Jim Rutter has reviewed theater in Philadelphia since 2006, and has written for the Philadelphia Inquirer since September, 2011. He has covered dance, theater, and opera for the Broad Street Review, and has also written for many suburban newspapers, including the Main Line Times. In 2009, the National Endowment for the Arts awarded him a Fellowship in arts journalism. Thames & Hudson released his updated and revised version of "Ballet and Modern Dance" in June, 2012. From 1998 to 2005, he taught philosophy and logic at Drexel, and then Widener University. He has competed in the sport of weightlifting at the national level, is a USA Weightlifting National Coach, and coaches at his club, Philadelphia Barbell, which has produced multiple National level athletes, top-ten finishers and medalists.
By this Author
Mike Daisey's 'The Trump Card' at FringeArts (first review)
Big mouths strike again
Controversial performer and monologuist Mike Daisey takes on another controversial performer and monologuist: Donald Trump.
BalletX 2016 Summer Series with Klip Collective
Lost memories and vibrant dreams
BalletX's Summer Series brings technology into dance. But in the contest between human and machine, which one prevails?
A man's guide to the 2013 Fringe Arts Festival
No music or feelings, please: A man's guide to the Fringe Arts Festival
Men may dominate the theater world, but women dominate the audience. So how can a male theatergoer enjoy this month's Fringe Festival? By choosing carefully and relying on the expert guidance of my weightlifting teammates and drinking buddies.
Mask & Wig Club's "Beautopia'
124 years old, and still silly
Mask and Wig Club's Beautopia is set in a 25th-Century dictatorship, where citizens are ranked by physical appearance. Does this plot line sound familiar?
'Chronicle' vs. Plato's 'Republic'
What Plato could learn from teenagers
Plato suggested that even just men will be corrupted by unchecked power. Chronicle, a new teen fantasy flick, takes a different tack: Even the most just among us, it implies, have scores we're itching to settle, if only we had a magic wand or potion.
Headland's "Bachelorette,' by Luna
Lost generation, still losing
At a pre-wedding party, three single women fast approaching 30 chase down their sour grapes with pot, pills, and champagne. Notwithstanding its lack of plot, Bachelorette scores some perceptive points about the “happiness gap” suffered by young professional women who lack traditional families.
Billington's assault on absurdism
Absurdism isn't relevant? Don't be absurd!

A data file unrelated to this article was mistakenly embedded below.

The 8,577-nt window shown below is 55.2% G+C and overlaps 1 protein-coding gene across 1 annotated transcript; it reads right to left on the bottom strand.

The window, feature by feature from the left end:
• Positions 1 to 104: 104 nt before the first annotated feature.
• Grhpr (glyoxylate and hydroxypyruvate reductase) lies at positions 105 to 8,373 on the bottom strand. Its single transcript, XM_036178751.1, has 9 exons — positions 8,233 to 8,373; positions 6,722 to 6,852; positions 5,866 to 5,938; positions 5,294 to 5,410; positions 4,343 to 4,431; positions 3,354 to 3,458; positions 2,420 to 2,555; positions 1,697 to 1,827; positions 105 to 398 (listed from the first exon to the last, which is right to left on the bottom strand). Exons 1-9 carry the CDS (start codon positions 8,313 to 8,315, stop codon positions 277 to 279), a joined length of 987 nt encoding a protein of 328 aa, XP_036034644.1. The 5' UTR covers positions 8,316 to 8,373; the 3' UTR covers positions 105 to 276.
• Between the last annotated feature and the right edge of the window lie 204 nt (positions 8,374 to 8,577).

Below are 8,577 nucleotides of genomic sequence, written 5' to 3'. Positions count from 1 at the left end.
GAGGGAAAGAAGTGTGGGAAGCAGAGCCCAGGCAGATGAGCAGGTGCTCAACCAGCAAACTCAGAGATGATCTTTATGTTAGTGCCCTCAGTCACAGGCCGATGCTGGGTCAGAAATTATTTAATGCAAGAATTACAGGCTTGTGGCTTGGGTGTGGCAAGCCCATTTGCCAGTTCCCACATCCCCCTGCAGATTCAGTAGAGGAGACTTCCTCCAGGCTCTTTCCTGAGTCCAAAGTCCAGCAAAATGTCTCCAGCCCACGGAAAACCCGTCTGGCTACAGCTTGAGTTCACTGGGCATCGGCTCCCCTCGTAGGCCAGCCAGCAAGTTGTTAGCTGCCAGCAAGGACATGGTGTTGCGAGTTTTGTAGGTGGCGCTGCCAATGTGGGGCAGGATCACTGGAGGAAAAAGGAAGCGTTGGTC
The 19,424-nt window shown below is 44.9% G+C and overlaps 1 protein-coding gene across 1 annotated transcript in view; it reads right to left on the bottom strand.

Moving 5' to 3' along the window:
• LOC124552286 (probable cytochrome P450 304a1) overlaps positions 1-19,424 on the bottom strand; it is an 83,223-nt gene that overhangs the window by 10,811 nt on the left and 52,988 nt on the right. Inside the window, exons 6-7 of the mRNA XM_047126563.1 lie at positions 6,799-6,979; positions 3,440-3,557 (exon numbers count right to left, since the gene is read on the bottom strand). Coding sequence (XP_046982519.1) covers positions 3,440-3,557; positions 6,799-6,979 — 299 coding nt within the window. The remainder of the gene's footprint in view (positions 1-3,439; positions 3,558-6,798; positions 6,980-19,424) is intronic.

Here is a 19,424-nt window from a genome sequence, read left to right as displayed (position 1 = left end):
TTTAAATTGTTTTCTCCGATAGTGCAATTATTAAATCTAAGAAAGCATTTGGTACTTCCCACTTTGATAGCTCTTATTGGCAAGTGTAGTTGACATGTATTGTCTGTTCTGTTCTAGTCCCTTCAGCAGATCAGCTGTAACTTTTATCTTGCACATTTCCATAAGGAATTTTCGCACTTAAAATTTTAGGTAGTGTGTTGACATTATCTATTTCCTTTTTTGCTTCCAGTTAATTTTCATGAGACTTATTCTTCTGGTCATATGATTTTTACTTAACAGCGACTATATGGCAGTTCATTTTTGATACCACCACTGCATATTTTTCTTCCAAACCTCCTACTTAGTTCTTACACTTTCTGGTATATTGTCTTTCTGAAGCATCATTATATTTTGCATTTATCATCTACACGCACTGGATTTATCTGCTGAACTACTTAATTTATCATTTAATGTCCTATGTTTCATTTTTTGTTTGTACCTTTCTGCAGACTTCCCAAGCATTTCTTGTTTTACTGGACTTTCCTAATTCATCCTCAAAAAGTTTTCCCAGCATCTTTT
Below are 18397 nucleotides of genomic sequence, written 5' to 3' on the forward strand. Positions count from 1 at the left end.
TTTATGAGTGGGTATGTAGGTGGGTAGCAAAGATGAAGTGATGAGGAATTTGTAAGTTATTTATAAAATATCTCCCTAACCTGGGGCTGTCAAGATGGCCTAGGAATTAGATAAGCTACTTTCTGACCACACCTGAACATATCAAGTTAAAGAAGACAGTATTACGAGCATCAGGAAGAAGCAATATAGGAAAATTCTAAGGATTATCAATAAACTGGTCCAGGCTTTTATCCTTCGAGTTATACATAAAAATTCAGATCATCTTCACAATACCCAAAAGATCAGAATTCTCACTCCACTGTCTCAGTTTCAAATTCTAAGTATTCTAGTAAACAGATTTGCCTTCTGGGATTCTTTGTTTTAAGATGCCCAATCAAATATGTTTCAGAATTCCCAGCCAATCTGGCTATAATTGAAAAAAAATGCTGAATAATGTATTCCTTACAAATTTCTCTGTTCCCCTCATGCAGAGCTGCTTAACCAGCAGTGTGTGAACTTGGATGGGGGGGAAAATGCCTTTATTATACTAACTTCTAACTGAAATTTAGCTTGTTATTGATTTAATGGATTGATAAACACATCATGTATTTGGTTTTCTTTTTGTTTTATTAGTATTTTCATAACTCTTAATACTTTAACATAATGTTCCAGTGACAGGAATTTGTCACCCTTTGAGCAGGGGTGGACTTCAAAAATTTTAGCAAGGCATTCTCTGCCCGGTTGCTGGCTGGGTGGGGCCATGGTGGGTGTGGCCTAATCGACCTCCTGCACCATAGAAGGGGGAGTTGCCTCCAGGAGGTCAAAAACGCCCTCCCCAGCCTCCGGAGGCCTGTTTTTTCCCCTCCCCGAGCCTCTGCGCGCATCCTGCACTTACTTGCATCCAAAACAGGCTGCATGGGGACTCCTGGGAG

Abdurdism, a European artistic response to the senseless horrors of World War II, has lost its relevance, according to critic Michael Billington. Yet from Greece to the Tea Party to the Occupy movement, millions of people today wander in aimless stupor like the hoboes in Beckett's Waiting For Godot.
My locker room buddy, Kim Jong-il
Kim Jong-il, the ultimate competitor
I first met Kim Jong-il in 1992 on a weightlifting exchange program to North Korea, and we bonded immediately over our mutual addiction to sports of all sorts. Take it from me: This was no tyrant—this was the world's greatest sports competitor since Jim Thorpe.
When choreographers talk (too much)
Here's what I meant to say…..
Why do choreographers engage in post-performance talkbacks to explain what they were trying to say? Why don't they let the artwork speak for itself?
An encouraging trend: Theater for grownups
Here come the grownups, or: Theater for thinking people
Until recently Philadelphia's theater community seemed mired in edgy plays about alienated 30-somethings in dysfunctional families. But four recent productions— all intelligent, challenging, profound, even elitist— suggest an encouraging new direction.
Hiring local actors: triumph or calamity?
All-Philadelphia casts: Is this good news or bad?
Philadelphia's Arden and Wilma theaters open their seasons this month with large-cast plays populated by local actors. That's a tribute to the growing wealth of local talent available— and also cause for concern that directors are getting too comfy and complacent in their own provincial backyard.
Applied Mechanics' "Overseers' at Fringe Festival
Minding everyone else's business
Overseers concerns a revolt in a totalitarian society. Its creators at Applied Mechanics are themselves rebels against the tyranny of theatrical boundaries.
"Dancing Dead' by Brian Sanders
Waiting for Sanders to evolve
In Dancing Dead, choreographer Brian Sanders has developed a brilliant and original concept. Still, if you've seen one Sanders piece, you've seen the limits of his movement vocabulary.
"The Method Gun' at the Fringe Festival
Eat your heart out, Jesus: What Stella Burden's disciples did for art
The obsessive acting coach Stella Burden once drew five young actors together for nine years to rehearse the bit parts of A Streetcar Named Desire. She went crazy in the process, but her method— as portrayed in The Method Gun— revealed the profundity that often lies behind madness.
Luna Theater's "How to Disappear Completely' (1st review)
Stop the worldâ€” I want to get off (again)
Fin Kennedy's How To Disappear Completely is part meditation on selfhood and part how-to guide to changing your identity. Unfortunately, it succeeds at neither.